Ben Lowry: Make no mistake – this Catalonia crisis could have implications for Ulster

Independence supporters gather in Barcelona's main square, Spain, on Sunday October 1. Spanish police tried to halt the independence vote organized by the Catalan autonomous government that was declared ilegal by Spain's constitutional court. (AP Photo/Santi Palacios)

When David Cameron in 2012 agreed to an independence referendum in Scotland, it was seen as a wise move for a unionist.

Support for remaining in the UK at the start of the campaign was so high – about 70% of Scots – that the plebiscite looked set to settle the matter.

Volunteers, acting as polling station officials, start to count ballots after the polling station closed in the Poble Nou neighborhood in Barcelona, Spain, Sunday, Oct. 1, 2017. (AP Photo/Emilio Morenatti)

By election day in autumn 2014, when staying in the UK won by only a 55:45 margin, Cameron was depicted as having been reckless and arrogant for calling a needless referendum and so opening a separatist can of worms.

In fact, as we now see with events in Catalonia, the original analysis was correct – Cameron did the right thing in letting the Scots have a vote.

That country might yet leave the UK but it is far from guaranteed, partly because there is not the widespread rage in Scotland that there would have been if they felt a Tory British prime minister had denied them the right to determine their own future.

In Catalonia, however, there is now that rage. And this makes me think the region will leave Spain.

Real Madrid fans display Spanish national flags in support of a united Spain against the Catalonian referendum for independence, during a Spanish La Liga soccer match between Real Madrid and Espanyol at the Santiago Bernabeu stadium in Madrid, Spain, Sunday, Oct. 1, 2017. (AP Photo/Paul White)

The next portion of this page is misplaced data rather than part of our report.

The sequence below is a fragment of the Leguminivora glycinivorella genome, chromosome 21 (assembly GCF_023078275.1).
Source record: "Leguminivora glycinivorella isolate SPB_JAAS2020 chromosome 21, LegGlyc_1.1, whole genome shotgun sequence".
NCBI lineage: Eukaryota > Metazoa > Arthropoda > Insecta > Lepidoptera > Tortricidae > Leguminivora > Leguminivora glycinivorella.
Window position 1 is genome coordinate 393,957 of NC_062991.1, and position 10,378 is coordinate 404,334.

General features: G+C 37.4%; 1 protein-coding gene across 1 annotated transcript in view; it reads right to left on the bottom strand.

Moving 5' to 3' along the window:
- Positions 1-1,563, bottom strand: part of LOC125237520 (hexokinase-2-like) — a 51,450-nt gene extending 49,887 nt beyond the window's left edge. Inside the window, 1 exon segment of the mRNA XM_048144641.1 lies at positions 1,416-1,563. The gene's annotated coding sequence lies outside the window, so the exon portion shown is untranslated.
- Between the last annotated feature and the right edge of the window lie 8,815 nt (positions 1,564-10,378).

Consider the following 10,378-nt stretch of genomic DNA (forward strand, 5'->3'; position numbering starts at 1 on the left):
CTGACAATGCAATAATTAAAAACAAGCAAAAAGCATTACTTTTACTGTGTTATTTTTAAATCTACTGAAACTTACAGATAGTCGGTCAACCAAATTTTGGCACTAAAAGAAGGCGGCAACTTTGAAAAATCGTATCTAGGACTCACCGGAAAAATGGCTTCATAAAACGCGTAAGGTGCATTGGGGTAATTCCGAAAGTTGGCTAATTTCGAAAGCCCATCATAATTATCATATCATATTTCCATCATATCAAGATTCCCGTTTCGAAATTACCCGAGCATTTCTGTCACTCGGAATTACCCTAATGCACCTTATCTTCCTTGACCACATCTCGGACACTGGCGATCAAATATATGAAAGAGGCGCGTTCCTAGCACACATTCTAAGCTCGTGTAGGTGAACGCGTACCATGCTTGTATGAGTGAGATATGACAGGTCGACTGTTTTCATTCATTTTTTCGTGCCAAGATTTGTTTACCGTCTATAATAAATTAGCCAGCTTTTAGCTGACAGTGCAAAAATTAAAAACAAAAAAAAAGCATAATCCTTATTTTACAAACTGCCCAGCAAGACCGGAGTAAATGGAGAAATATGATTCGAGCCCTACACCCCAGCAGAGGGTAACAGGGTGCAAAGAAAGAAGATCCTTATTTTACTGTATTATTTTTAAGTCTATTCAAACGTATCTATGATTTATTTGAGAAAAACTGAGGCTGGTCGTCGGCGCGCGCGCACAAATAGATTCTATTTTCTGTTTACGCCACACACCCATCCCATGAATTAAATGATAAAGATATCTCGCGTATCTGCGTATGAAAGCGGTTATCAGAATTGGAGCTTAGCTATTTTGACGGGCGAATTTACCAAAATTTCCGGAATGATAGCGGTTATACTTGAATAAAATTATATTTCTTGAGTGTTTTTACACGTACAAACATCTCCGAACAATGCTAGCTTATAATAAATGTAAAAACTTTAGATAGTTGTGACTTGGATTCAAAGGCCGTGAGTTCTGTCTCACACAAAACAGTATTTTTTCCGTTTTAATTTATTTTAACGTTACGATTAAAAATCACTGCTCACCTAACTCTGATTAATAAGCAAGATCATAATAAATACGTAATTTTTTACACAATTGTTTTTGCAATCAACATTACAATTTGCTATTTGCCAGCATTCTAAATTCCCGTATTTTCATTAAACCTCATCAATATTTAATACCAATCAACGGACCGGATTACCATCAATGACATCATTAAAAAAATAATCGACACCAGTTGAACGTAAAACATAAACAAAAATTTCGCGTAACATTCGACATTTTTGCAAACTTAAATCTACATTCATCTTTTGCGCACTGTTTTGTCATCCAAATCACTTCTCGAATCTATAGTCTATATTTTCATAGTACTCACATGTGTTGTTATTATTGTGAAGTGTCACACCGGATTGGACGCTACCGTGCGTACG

The process by which that might actually happen is hard to foresee. Spain has constitutional protections against secession that are not present in the United Kingdom.

But there could now be prolonged disorder and civil disobedience in Catalonia, giving momentum to the separatists (who in recent years seemed to have only large minority support, as in Scotland in 2012).

It was foolish for Madrid to allow police to be heavy handed. But the federal government was in a bind. If Spain had just let what it said was an illegal election happen, and the Catalans had claimed victory and declared independence, there would have been chaos in any event.

I was in Catalonia in 2014, weeks after Scotland and just before its own independence vote (also deemed illegal by Madrid, until downgraded by the Catalans as a chance for voters to express their views).

Ben Lowry, News Letter deputy editor, in the paper's Belfast offices

I wrote a story asking locals if they had been following events in Scotland, and overwhelmingly they had been. They were impressed London had allowed a vote. Madrid’s refusal to do the same seemed to be fuelling nationalism. And that was before yesterday’s scenes.

If Catalonia does go it will rock Europe to the core, and bolster separatists everywhere. Scotland will be more likely to split from the UK than if Catalonia stays.

And make no mistake – if both Catalonia and Scotland go, it will reinvigorate nationalist feeling here, and bring closer a border poll.

All eyes will then be on how the centre ground – the young Alliance and Green voters, who were very anti Brexit – divide. 
This is why Sinn Fein – never slow to miss a trick – has been in Catalonia in recent days.

Unionists can take comfort from the fact that support for Irish unity seems not to have risen much in the year since the referendum decision to leave the European Union.

• Ben Lowry (@BenLowry2) is News Letter deputy editor

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